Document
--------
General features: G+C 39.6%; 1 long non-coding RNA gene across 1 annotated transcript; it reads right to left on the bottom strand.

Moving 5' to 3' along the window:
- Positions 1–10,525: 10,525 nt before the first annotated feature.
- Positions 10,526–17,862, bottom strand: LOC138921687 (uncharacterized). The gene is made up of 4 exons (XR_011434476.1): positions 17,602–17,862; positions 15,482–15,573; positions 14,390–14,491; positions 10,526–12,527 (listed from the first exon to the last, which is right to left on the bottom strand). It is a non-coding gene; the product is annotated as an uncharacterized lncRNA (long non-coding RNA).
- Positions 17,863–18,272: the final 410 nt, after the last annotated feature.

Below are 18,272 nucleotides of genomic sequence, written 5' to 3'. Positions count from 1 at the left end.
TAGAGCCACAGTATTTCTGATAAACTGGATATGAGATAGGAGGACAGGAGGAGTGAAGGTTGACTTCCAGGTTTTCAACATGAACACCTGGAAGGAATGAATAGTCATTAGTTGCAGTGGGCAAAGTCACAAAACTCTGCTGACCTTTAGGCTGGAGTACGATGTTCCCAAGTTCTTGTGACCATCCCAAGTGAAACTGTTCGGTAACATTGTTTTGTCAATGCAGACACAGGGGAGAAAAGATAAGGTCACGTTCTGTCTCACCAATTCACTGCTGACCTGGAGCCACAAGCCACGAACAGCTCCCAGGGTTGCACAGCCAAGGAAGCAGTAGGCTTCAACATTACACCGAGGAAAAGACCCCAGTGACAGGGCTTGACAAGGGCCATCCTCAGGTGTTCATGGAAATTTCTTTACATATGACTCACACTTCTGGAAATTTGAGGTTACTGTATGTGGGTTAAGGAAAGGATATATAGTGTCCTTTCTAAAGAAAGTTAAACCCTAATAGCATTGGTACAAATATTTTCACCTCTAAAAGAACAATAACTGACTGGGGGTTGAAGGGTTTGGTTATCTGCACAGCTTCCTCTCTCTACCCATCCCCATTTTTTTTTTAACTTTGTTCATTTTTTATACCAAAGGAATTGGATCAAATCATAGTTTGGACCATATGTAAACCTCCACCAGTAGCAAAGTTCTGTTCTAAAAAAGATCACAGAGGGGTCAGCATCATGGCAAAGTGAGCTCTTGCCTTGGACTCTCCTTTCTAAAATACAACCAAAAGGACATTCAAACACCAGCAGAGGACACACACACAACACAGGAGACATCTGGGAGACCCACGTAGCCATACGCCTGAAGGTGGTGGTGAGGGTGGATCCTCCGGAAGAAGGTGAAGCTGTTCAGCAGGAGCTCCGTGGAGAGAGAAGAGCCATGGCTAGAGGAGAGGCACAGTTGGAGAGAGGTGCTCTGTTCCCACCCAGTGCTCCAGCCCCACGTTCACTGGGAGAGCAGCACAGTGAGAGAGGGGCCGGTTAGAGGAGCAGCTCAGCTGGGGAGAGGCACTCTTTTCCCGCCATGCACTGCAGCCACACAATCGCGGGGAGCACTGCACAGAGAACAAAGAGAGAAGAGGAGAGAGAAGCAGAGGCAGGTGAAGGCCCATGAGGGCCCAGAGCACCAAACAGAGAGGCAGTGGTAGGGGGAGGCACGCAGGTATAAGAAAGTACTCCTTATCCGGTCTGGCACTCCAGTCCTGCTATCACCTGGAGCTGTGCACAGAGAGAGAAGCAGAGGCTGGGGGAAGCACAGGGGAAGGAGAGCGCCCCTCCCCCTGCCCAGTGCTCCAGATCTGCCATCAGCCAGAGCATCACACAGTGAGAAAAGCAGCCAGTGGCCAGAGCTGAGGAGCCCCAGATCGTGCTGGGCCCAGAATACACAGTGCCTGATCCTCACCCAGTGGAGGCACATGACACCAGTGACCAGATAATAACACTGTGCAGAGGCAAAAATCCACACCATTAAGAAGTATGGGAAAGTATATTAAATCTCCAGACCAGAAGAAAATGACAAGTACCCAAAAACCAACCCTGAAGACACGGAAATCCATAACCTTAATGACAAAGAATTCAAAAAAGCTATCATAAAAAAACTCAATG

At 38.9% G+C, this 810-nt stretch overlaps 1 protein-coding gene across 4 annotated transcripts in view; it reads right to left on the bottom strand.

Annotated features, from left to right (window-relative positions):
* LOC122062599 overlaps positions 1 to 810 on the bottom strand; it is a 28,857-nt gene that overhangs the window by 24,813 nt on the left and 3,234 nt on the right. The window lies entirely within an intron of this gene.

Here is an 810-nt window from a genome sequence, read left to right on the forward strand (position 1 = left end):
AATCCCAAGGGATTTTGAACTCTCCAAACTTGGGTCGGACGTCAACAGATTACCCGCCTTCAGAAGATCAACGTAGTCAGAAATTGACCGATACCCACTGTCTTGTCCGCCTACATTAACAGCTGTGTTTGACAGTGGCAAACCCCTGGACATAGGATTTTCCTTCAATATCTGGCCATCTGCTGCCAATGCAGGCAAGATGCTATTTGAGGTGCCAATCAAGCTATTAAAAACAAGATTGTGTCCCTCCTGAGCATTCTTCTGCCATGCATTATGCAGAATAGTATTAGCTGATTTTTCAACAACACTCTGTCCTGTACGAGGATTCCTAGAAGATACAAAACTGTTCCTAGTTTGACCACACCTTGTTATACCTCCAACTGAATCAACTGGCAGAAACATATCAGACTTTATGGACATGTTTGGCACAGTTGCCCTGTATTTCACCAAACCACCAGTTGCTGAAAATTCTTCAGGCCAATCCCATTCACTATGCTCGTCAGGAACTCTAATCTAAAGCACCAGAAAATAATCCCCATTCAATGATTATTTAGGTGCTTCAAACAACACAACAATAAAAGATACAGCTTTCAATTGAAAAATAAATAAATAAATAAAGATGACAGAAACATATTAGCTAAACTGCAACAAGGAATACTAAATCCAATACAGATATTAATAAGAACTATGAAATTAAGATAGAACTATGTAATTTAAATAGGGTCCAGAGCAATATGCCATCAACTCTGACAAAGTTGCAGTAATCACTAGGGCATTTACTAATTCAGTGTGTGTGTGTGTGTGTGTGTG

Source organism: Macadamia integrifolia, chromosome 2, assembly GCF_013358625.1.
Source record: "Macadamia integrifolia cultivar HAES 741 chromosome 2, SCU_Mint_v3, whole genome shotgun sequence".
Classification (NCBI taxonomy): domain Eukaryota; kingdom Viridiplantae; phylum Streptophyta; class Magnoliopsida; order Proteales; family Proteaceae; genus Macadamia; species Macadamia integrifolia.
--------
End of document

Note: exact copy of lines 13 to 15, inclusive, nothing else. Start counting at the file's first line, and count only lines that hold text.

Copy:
Source organism: Macadamia integrifolia, chromosome 2, assembly GCF_013358625.1.
Source record: "Macadamia integrifolia cultivar HAES 741 chromosome 2, SCU_Mint_v3, whole genome shotgun sequence".
Classification (NCBI taxonomy): domain Eukaryota; kingdom Viridiplantae; phylum Streptophyta; class Magnoliopsida; order Proteales; family Proteaceae; genus Macadamia; species Macadamia integrifolia.